SINCE Lou Reed died last weekend, a joke has been circulating that journalists traumatised by meeting him should form a survivors’ club.
Potential members include Simon Hattenstone of the Guardian, who ended up crying in his hotel room after a bruising encounter whose lowest point was Hattenstone exclaiming “Why are you being so horrible?” There’s Marc Riley, whose “nightmare” of a radio interview ground to a halt after seven minutes. Or there’s Peter Ross, a long-time contributor to Scotland on Sunday, to whom Reed responded to a question about posterity with withering sarcasm: “Why would I care about that? Do you think someone’s going to remember you, Peter? The great interviewer?”
I never had the pleasure myself, but rereading dozens of archive features this past week, the same pattern repeats constantly. First, Reed belittles the journalist by ignoring them for as long as possible, and then, when the interview begins, barely acknowledges them (Peter Ross got a brief handshake but no smile or hello – and fared better than most).
Once the interview begins, you face monosyllabic, evasive or brutally pedantic answers and blunt dismissal of any subject Reed considers personal (drugs, sexuality, politics, his past generally, or even just his lyrics). If you stick to the only safe subject, music, he is likely to tell you your questions are stupid and you should have done more research. Reed was open about his reasons for this – he thought journalists were mostly deceitful, ignorant idiots.
What’s peculiar about this is that, right until the end of his life, Reed continued to talk to us idiots. Lots of musicians stop when they realise they don’t have to: George Michael; Stuart Murdoch of Belle and Sebastian (in the band’s early days); Godspeed You! Black Emperor.
So why didn’t Reed just say no? On some level, it’s clear, he enjoyed the sparring. Rereading Peter Ross’s 2005 encounter (and you should; it’s something of a classic of Scottish music journalism) it’s striking that Reed, after a typically hostile half hour, agrees to a follow-up telephone interview. He then berates Peter for requesting more time: “You should have been happy and quit while you were ahead.”
I could, at this point, ask what kind of weird passive aggressive sociopath would behave like this, and attempt some sort of psychoanalysis. But I can see Reed sneering dismissively from beyond the grave even as I write that, so let’s not. Anyway it’s more productive to examine his behaviour in terms of his art. Watch footage of him meeting the Australian media in 1974 (it’s on YouTube and is riveting). Reed pointedly answers every question with short, robotic dismissals. He is clearly performing. And it’s a brilliant performance, as damning a critique of the media circus as any Chris Morris sketch. Most stars patiently indulge the sort of banal, casually intrusive questions that are commonplace at press conferences. Reed just bats them away, blithely contradicting himself (Yes he takes drugs. No he doesn’t. He’s only meeting the press because he was told to. He “loves” journalists. Etc). And, frankly, when faced with questions like “Are you a transvestite or a homosexual?”, why not?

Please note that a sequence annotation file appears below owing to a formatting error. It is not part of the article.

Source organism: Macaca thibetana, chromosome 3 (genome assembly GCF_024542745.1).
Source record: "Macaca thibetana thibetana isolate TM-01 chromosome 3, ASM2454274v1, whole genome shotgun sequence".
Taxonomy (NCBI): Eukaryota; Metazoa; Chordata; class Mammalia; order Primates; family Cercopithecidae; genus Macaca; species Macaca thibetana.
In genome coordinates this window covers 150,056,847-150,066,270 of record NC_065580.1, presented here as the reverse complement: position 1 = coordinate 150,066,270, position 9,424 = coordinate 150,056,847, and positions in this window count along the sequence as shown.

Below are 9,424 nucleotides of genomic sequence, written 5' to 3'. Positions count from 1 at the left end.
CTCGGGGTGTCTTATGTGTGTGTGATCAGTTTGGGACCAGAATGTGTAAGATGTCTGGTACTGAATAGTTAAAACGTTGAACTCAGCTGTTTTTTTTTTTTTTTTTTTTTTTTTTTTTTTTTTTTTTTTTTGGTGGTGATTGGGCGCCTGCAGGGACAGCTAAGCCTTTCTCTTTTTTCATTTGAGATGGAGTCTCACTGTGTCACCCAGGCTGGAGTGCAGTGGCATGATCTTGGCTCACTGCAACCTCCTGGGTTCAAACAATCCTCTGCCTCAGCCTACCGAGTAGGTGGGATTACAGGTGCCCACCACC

Watching him refine this approach over the years, I can’t help but admire his commitment. For all his loathing of critics, Reed was a brilliant, forensic critic of the interview process, relentlessly analytical. It’s a mistake to dismiss this as mere rudeness, as rude as he plainly was. It was more that he applied the same attention to detail to skewering interviewers as he did to making his records. The Simon Hattenstone interview fell apart, partly, because Hattenstone’s questions weren’t very good, being woolly, banal (“Which of your songs do you like best?”) or persistently personal – despite Reed stating that he wouldn’t answer personal questions.
There’s an argument, in fact, that if every musician picked apart interview questions as painstakingly as Reed, the whole unspoken contract on which music journalism is based – interviewee bares soul, interviewer expresses wise, witty insights – would be exposed as the mutually exploitative sham it so often is.
Perhaps this is what Reed wanted – to challenge media conventions as much as he challenged musical ones. A 2005 exchange with Sylvie Simmons of Mojo springs to mind. Simmons points out that Bob Dylan, once as evasive as Reed, has begun talking more openly about his work, “as if he wants people to understand”. The clear hint is that Lou should lighten up. He bats it right back. “What’s to understand? Who actually cares?”